In the southeastern North Atlantic, surface seawater flows into the Mediterranean Sea through the Gibraltar Channel and a saline bottom seawater from the Mediterranean Sea is widely distributed. The Canary stream branches south from the North Atlantic and flows southwest along the west coast of North West Africa. The sea temperature is low along the African coast due to the upwelling caused by the west winds off the coast. This sea continues to the west, over the southern North Atlantic as part of the warm North Equatorial Current, which turns northwest as the Antilles Current and closes the cycle around the North Atlantic.

South Atlantic . The South Atlantic currents are in many ways similar to the Nordic ones. The southeastern locales keep up with the South Equatorial current. He flows to the west, where he splits into two branches. One continues to the northern hemisphere and enters the Caribbean along with a small portion of the North Equatorial Current as the Guana Current and the other veers south as the Brazilian Current, a weak counterpart of the Gulf Stream. Between the equatorial currents and their currents in the east is the Guinea current. South of the high-pressure belt, the Brazilian current flows eastward and becomes the South Atlantic Current, which then turns toward the equator as the Benguela Current off the African coast. It is a clear market but its counterpart in the Northern Hemisphere, the Canary Stream, and colder by the coast, also due to high upstream flow. To the south, the South Pole stream flows into the Atlantic Ocean via the Drakesund, from where two branches, the Falkland Current (the counterpart of the Labrador Current), flowing along the eastern coast of Argentina, and the main river continue eastward into the Indian Ocean.

Deep currents . The North Atlantic Deep and Bottom Sea originates from the outflow of surface water between Iceland and Greenland and the Labrador Sea, from where it spreads to the south. At a depth of 1000-2000 m, seawater flows out of the Mediterranean, spreading and forming maximum salinity in a certain range. As the Mediterranean diminishes, salinity decreases due to mixing, but signs of the Mediterranean Sea can be found all the way south at 40 ° S.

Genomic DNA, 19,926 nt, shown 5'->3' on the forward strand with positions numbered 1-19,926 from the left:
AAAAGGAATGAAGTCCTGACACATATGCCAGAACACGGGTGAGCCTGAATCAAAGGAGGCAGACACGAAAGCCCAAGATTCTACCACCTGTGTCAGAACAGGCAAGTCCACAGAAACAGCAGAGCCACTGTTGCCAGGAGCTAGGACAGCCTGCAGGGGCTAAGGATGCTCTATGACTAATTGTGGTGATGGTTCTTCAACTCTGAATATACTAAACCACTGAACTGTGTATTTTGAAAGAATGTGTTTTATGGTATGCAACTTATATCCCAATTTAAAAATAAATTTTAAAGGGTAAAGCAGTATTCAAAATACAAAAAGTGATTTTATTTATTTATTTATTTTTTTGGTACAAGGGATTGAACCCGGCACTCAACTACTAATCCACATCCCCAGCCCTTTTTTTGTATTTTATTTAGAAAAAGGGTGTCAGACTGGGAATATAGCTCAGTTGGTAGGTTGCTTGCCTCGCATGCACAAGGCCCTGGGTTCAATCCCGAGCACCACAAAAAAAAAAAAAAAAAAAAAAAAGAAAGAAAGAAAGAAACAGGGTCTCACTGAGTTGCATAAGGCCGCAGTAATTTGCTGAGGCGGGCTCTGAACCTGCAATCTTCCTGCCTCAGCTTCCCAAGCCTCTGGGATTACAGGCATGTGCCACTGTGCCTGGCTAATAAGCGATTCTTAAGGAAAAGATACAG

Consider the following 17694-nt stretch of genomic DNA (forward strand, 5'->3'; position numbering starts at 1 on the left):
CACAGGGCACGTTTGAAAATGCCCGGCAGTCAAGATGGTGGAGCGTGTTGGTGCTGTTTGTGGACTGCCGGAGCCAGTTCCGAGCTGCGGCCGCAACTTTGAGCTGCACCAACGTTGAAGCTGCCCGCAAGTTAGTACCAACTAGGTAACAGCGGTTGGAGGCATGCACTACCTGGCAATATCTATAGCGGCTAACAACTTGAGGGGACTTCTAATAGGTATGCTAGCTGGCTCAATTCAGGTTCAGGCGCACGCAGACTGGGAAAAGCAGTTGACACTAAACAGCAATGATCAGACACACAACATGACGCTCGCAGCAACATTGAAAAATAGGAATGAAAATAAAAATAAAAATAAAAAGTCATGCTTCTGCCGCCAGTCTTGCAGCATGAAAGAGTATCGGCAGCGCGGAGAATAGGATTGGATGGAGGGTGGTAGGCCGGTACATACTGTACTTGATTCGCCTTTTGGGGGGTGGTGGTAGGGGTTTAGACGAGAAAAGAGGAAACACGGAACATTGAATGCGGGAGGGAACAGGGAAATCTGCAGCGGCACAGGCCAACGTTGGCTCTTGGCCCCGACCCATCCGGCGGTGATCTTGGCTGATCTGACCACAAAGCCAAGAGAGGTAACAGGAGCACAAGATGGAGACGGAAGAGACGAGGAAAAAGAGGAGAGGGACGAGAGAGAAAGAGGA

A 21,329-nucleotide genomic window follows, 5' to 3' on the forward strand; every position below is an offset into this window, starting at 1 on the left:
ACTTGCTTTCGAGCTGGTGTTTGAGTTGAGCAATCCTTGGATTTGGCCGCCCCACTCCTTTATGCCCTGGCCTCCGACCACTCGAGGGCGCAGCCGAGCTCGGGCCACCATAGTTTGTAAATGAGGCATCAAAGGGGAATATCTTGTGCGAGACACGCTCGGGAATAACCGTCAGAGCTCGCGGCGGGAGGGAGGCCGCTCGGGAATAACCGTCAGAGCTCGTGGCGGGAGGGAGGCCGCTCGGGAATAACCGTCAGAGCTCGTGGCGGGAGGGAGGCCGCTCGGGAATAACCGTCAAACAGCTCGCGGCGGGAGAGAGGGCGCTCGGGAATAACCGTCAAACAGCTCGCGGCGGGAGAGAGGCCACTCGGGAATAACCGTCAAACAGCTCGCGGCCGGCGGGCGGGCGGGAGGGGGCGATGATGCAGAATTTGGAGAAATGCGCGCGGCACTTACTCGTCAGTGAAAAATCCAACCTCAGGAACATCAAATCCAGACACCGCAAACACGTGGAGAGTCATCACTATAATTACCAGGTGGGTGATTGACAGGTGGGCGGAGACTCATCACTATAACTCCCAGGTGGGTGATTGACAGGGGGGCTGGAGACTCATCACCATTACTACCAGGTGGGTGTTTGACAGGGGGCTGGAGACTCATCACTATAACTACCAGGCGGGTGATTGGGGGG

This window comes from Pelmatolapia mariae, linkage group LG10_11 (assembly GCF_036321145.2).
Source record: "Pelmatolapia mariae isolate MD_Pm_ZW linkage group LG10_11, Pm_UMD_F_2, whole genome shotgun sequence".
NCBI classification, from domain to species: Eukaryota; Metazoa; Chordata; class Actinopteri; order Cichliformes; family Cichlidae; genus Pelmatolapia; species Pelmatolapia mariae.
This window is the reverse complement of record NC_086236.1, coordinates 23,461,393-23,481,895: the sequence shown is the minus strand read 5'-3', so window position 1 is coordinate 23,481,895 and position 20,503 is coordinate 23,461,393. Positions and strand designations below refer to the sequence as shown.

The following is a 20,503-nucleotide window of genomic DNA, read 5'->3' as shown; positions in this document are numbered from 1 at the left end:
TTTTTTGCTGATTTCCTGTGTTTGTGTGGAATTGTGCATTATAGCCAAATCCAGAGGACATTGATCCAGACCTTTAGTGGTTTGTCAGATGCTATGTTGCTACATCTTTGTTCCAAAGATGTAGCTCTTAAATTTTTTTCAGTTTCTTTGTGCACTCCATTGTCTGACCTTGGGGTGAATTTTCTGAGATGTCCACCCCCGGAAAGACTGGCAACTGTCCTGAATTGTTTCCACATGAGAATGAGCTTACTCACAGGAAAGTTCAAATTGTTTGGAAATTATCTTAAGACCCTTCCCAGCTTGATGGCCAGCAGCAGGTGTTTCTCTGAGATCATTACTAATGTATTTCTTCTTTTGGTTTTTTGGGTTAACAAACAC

Most deep from Antarctic -0.6 ° C and includes salinity 34.6 ‰. The temperature of this sea is so low that its density is higher than in the deepest places in the northern part. This sea flows north to 40 ° N. The sea begins to flow down to 50 ° S and moves to the north as a salty sea. Part of it also travels south of the equator and signs of it are found at 20 ° N. Much of these Antarctic seas and the northern masses of the Arctic mix with the North Atlantic’s deep sea and return south, where it flows in the range of 50 ° S-60 ° S. With the upstream vegetation (including phosphates) reaches the surface. This cycle is the main reason for the great wildlife and fertility of the Atlantic. The deep sea is rich in oxygen due to the fast cycle.

The tides of the Atlantic have been studied ever since. The Middle Ages recorded them on the coast of England from the year 600 and understood that they had an explanation for the position of the sun and moon. The use of modern devices for these and other related measurements has deepened people’s understanding of this natural phenomenon.

The tides in the Arctic Ocean are like one more continuous wave that travels across the ocean. The speed, direction, dimensions and behavior of the tides depend on many complex aspects, including coastal features, seabed landscape and wind and current patterns. By far the most frequent falls are the daytime shift, ie. flood and beach twice every 24 hours. and 50 minutes. Such tides occur along the entire eastern shore of the Atlantic Ocean and most of the coasts of North and South America. Mixed tides, once or twice a day, are prevalent in the Gulf of Mexico and the Caribbean, and sometimes along the coast of Brazil and at Eldland, some in the Mediterranean and along the shores of Labrador. One of the places with clean 24 hours. and a 50-minute flood and tide are on the Gulf of Mexico.

Tidal ranges and patterns in different places around the Atlantic are very crucial in many places. Such examples can be found, for example, in the Bay of Fundy in Canada, where the difference between the flood and the tide is more than 12 meters, and the Brittany coast in France, where the difference is just under 5 meters. In the Mediterranean, the difference is less than 1 meter.